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The Blood Detective by Dan Waddell
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The Blood Detective (edition 2008)

by Dan Waddell

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1771867,448 (3.64)30
Member:AnglersRest
Title:The Blood Detective
Authors:Dan Waddell
Info:Penguin (2008), Paperback, 416 pages
Collections:Your library
Rating:****
Tags:Genealogy, History, Fiction

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The Blood Detective by Dan Waddell

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Showing 1-5 of 18 (next | show all)
summer-2013, debut, tbr-busting-2013
Read in August, 2013

The Blood Detective (Nigel Barnes #1)

pub 2007
myst> audio> rosado
summer 2013> tbr busting 2013
brit> eng> london> labroke grove
first in series AND debut novel

Copycat killings of victorian crimes. Interesting geneological murder mystery. This series has great potential
3*
3 likes ( )
  mimal | Aug 26, 2013 |
Although a tad slow starting, this is a fascinating book weaving two sets of murders, one from 1879 and one from today, together into one fascinating mystery. The premise is that a set of murders in 1879 are being "mimiced" in 2008, with a twist. The other part of the book that is fascinating is that the police are using a genealogist to solve the murder. He is doing the research on the 1879 murders for them, trying to figure out how the two are tied together. The next book in the series isn't scheduled for release until summer 2009, and I can't wait. ( )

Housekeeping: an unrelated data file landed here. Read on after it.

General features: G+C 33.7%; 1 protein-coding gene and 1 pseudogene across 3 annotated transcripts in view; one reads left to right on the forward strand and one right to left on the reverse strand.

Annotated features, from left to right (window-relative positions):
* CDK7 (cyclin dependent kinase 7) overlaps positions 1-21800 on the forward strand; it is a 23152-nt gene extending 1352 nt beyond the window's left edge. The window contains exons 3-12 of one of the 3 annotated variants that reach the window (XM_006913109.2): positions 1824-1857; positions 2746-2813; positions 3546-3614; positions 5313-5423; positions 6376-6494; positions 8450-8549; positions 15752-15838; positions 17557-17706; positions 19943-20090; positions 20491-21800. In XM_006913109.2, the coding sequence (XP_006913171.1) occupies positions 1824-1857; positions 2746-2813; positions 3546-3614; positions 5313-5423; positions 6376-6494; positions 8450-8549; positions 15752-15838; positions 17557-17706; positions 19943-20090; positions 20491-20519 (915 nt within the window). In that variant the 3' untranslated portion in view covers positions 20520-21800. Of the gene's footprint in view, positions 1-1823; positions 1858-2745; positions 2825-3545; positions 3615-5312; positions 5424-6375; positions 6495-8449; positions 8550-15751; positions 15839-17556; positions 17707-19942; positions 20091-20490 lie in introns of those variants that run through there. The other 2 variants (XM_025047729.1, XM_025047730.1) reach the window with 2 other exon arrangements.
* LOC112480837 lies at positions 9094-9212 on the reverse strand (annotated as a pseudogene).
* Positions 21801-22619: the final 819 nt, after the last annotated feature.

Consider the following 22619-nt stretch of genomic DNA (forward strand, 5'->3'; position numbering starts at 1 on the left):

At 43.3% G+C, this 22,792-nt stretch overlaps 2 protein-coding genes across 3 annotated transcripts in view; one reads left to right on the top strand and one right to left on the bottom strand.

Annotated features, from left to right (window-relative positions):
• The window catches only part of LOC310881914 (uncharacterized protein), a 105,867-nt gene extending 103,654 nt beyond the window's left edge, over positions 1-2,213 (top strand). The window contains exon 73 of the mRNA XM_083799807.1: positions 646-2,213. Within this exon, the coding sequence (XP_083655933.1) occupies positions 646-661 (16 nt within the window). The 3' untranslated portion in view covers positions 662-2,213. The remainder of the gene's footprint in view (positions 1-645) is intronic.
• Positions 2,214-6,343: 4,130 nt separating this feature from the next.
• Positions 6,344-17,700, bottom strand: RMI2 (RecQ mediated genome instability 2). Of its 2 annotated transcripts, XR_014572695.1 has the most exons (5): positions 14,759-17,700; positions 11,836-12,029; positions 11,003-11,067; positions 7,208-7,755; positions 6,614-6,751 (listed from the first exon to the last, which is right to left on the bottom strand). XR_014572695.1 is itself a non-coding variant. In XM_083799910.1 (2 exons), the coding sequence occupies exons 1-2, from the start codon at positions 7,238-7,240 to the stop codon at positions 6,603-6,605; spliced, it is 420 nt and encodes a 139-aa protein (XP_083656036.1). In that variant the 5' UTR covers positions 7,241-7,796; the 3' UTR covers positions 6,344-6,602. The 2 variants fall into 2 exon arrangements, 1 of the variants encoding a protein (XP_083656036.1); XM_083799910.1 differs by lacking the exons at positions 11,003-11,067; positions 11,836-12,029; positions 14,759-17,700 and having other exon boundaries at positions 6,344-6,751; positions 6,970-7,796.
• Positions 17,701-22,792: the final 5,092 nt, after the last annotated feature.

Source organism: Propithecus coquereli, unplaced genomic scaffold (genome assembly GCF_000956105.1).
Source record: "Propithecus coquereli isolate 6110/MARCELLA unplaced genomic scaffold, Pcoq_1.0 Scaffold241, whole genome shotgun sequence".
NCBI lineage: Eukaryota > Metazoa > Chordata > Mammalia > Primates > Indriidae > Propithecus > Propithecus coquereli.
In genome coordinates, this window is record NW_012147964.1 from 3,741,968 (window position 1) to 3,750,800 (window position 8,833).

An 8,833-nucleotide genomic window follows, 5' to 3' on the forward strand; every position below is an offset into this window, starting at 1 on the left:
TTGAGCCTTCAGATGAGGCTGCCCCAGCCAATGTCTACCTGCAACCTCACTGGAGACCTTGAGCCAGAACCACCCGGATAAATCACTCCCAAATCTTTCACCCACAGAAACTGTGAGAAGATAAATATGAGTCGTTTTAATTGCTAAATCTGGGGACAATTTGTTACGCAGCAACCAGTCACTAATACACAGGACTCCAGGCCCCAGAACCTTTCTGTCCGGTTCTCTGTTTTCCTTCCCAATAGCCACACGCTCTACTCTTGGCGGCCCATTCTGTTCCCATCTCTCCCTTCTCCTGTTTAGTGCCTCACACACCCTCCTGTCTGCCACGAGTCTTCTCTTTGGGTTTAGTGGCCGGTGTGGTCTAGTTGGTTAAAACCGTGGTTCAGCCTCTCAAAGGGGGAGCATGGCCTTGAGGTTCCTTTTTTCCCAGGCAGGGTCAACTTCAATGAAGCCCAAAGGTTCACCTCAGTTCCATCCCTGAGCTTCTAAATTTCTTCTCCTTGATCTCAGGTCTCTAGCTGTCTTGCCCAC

bookswoman | Mar 31, 2013 |
Among the mutilations found on body in London is an alpha-numeric sequence scratched into the person’s chest. One of the police assigned to the case, Heather Jenkins, recognises it as a reference to a birth, death or marriage certificate and suggests the police contact family historian Nigel Barnes for help. As more bodies are found with the same reference number carved into their skin Barnes helps the police to identify the relationship of the current crop of crimes to ones that took place over 100 years earlier.

I enjoyed the way this story developed up to a certain point, especially the incorporation of the relationship between the historical elements and the current crime. The depiction of Barnes’ research was accurate for the circumstances (having worked as an archivist in similar institutions to those depicted here for a number of years I feel qualified to comment) and the linking of his discoveries to historic parts of London was well done. I have to say though that I groaned audibly at a specific twist incorporated towards the end of the novel. To say more would give away a rather massive plot point but it’s a very well-worn cliché in crime fiction and was neither necessary to build tension nor particularly credible in this instance. This did spoil the ending a little for me but as the rest of the story was engaging and well-written I’ll be forgiving of a debut novelist’s eagerness to pack in the tension.

Nigel Barnes is in an interesting, likable character with some personal history of his own that is revealed over the course of the novel. His love/hate relationship with genealogy made me laugh at its realism (it was the genealogists who made me flee from archival institutions) though I enjoyed his passion for pure historical research. The DCI in charge of the case, Grant Foster, is probably less likable to most people though I found his cynicism and world-weariness understandable and at times downright lovable but I admit I’m a bit odd that way.